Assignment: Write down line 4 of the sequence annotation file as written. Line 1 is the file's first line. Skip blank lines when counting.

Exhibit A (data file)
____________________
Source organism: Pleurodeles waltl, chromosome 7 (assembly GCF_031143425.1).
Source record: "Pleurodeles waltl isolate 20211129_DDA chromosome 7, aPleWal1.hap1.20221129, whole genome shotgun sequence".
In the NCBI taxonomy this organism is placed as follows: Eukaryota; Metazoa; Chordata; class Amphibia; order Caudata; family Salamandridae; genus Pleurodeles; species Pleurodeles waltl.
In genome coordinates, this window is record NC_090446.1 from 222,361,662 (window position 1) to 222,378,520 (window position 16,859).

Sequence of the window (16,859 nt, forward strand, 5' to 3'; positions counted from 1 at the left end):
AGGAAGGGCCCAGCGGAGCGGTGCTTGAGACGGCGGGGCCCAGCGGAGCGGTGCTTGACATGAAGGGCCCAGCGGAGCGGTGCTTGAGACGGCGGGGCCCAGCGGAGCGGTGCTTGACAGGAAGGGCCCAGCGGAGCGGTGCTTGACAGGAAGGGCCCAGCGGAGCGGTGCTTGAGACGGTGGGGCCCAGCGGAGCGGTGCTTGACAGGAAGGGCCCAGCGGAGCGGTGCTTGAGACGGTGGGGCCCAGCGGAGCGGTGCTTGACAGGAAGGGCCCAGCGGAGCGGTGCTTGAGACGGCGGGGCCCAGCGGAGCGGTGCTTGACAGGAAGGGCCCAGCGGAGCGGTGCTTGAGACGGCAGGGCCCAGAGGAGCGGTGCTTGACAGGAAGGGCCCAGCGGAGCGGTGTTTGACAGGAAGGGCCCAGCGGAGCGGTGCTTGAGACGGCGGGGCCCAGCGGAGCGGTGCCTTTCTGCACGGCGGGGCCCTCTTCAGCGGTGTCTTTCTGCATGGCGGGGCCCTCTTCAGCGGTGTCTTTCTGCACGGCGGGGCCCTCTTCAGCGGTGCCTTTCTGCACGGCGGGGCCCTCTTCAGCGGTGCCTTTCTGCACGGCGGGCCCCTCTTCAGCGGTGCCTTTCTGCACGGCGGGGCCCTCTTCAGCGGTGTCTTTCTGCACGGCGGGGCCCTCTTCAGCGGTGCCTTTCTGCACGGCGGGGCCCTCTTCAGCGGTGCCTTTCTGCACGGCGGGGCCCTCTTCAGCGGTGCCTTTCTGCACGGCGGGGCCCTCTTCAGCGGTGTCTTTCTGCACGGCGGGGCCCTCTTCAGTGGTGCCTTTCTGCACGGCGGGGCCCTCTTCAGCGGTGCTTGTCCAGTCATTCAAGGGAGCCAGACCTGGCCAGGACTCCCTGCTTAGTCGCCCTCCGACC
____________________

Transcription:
In genome coordinates, this window is record NC_090446.1 from 222,361,662 (window position 1) to 222,378,520 (window position 16,859).